Planetary science data archives are created with the primary goal of preserving data for future study. In addition to data, varying amounts of supporting documentation are included in the archives to ensure long term usability. In the 1980s, these archives were collections of files following a standard format.
Late in that decade and into the 1990s, simple search forms were developed to allow finer grain selection of data. Up to the mid 1990s, data search engines were at the forefront of Internet-based services technology and at or ahead of the standard user’s computer ability. Interface improvements stalled at this time, though, because archives were viewed as passive, static data holdings. Since that time, new techniques and technologies in other areas of daily computing have had two distinct impacts: users have become more sophisticated in their ability and more demanding of the interface.
The distance between the data archives and the science user has continually shortened. Even though usability has improved due to additional supporting data and documentation within the archives, the critical link between the data and the user has become stagnant.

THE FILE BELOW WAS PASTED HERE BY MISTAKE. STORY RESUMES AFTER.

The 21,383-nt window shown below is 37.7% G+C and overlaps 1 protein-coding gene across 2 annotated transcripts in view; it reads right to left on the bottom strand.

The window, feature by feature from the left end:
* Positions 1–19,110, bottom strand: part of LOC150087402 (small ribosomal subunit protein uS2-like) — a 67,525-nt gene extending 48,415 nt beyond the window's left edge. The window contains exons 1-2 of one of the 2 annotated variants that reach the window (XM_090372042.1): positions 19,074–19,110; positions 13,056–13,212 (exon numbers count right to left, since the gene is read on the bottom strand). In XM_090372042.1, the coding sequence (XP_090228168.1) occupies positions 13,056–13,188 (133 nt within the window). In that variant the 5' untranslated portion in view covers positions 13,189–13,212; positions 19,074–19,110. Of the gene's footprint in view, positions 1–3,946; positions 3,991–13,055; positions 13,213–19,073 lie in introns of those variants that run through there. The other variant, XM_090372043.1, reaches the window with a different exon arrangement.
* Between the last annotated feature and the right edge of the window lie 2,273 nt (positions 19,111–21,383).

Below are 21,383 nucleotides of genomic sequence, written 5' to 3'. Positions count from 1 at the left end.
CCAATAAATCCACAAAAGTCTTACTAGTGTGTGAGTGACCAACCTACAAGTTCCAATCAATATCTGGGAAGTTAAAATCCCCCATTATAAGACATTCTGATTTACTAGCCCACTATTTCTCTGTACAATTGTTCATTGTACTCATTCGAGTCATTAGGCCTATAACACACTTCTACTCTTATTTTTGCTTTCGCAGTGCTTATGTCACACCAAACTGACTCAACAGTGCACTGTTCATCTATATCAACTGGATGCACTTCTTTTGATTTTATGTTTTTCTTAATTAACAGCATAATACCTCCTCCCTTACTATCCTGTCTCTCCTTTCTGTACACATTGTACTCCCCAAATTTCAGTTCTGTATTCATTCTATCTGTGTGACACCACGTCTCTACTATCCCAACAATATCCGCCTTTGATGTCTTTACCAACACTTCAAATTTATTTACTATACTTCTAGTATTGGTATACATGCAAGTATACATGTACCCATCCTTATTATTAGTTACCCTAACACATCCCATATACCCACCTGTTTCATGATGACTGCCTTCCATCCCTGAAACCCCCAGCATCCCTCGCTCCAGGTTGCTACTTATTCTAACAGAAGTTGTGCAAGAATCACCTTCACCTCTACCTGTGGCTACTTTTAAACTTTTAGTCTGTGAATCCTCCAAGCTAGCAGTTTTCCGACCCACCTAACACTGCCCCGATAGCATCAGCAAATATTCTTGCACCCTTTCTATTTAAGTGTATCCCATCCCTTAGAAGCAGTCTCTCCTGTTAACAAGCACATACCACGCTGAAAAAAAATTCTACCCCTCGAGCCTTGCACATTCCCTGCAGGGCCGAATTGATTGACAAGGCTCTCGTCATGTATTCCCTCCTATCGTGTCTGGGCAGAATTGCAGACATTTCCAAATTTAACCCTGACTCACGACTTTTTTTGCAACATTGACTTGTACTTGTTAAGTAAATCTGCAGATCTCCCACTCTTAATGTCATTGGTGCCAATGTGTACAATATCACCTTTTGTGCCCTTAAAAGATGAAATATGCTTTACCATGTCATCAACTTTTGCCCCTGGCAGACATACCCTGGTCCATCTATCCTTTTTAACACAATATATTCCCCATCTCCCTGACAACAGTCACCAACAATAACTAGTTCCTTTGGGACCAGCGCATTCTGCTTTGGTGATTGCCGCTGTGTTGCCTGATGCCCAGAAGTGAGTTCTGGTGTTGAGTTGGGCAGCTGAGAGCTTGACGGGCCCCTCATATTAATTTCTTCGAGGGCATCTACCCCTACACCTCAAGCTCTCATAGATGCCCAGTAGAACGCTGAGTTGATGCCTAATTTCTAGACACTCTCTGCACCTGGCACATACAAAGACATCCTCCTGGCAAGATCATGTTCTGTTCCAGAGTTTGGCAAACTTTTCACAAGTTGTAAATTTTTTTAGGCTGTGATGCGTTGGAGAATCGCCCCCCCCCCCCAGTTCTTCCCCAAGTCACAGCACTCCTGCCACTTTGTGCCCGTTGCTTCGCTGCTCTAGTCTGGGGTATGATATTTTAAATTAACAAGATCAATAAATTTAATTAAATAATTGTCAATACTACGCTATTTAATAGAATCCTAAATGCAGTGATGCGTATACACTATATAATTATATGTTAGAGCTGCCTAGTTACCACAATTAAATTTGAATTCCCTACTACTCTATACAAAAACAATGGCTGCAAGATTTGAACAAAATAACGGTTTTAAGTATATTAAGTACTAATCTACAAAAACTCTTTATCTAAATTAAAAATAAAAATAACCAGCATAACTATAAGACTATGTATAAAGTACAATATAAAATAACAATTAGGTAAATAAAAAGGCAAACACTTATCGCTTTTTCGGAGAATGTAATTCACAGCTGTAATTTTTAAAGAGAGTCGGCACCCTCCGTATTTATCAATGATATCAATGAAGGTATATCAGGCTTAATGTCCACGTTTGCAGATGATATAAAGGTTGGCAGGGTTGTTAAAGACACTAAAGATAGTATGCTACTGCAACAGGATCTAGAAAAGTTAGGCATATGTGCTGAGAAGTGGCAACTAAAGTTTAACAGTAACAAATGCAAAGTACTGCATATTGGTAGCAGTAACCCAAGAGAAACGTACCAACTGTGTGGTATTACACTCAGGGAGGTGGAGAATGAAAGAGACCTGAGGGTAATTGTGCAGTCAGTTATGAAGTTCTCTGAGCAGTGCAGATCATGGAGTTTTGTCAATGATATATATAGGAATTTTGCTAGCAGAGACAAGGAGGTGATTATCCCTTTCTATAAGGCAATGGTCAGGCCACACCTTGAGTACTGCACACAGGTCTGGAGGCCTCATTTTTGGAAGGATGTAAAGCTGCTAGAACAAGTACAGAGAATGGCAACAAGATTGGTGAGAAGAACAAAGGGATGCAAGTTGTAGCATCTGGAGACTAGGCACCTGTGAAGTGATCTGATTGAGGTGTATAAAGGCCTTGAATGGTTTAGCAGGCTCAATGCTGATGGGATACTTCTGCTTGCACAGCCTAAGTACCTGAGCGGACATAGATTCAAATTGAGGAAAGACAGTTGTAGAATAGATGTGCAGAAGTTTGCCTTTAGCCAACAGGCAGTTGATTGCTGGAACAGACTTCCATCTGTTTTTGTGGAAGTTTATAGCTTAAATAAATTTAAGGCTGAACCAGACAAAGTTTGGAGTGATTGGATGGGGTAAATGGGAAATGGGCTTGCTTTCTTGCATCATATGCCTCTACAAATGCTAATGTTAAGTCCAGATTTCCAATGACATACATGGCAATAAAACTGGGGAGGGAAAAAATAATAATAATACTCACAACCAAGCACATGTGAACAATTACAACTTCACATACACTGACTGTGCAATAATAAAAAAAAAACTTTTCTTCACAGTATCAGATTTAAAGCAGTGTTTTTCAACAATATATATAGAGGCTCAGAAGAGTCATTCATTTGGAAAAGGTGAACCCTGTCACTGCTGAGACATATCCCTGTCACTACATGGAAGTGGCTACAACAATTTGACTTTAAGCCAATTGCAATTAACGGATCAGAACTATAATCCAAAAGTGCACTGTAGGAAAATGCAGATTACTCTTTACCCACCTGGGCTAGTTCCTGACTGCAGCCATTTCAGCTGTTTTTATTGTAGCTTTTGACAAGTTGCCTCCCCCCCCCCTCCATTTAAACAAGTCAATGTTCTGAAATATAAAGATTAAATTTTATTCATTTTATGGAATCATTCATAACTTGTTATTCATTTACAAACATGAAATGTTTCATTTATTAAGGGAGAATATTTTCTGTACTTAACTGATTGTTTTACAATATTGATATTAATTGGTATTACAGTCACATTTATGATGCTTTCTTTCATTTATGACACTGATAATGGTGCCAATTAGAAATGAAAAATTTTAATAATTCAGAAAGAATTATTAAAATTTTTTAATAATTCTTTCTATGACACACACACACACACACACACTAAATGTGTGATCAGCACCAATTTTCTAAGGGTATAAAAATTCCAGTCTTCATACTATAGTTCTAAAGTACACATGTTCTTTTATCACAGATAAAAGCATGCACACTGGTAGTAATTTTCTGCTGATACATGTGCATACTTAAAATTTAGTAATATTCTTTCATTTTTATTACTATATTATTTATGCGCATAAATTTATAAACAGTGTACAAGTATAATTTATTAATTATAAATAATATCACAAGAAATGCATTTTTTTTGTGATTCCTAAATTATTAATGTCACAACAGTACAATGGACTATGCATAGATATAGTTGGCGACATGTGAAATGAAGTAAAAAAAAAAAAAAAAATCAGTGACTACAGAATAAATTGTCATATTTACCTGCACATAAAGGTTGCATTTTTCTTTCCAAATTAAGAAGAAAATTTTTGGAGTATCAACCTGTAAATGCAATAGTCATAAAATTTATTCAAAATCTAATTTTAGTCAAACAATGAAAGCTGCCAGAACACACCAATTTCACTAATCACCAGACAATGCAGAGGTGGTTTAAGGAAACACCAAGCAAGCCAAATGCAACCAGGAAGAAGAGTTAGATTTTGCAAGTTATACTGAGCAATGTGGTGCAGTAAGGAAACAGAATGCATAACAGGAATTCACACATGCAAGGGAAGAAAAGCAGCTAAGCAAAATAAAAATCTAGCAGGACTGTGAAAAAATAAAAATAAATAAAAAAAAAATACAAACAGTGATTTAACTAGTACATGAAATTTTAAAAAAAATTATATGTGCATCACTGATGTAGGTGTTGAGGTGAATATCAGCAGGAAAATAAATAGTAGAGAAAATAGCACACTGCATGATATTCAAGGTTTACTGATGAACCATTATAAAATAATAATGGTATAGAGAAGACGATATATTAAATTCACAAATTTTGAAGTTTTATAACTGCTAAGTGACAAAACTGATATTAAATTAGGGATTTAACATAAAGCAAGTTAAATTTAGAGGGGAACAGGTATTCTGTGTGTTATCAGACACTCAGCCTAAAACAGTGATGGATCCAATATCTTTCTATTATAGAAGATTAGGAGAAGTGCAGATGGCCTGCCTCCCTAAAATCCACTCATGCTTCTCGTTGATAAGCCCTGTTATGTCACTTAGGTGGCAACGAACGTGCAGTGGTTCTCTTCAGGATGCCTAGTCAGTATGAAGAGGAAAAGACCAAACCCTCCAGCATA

To correct for this disconnect, data archivists must think beyond their traditional boundaries to understand the needs of their customers and to deliver useful and usable products. In short, archivists must think of themselves as marketers and sellers of a service-oriented business product. This is a challenging task, because of the increased scope of such an undertaking. Ideally, the archivist will provide a means for their user community to interact through the use of forums or social media in a meaningful and non-trivial manner.
Consideration must be given to the way users currently interact with computer systems, such as expected behaviours of web site elements. Despite the resources needed to create such a system, it is necessary that data archivists take this step in order to avoid becoming inconsequential to their community.
This talk discusses the historical approach to planetary science archives and presents ideas for how the archiving approach might be adapted and restructured to meet the needs and expectations of current and future users.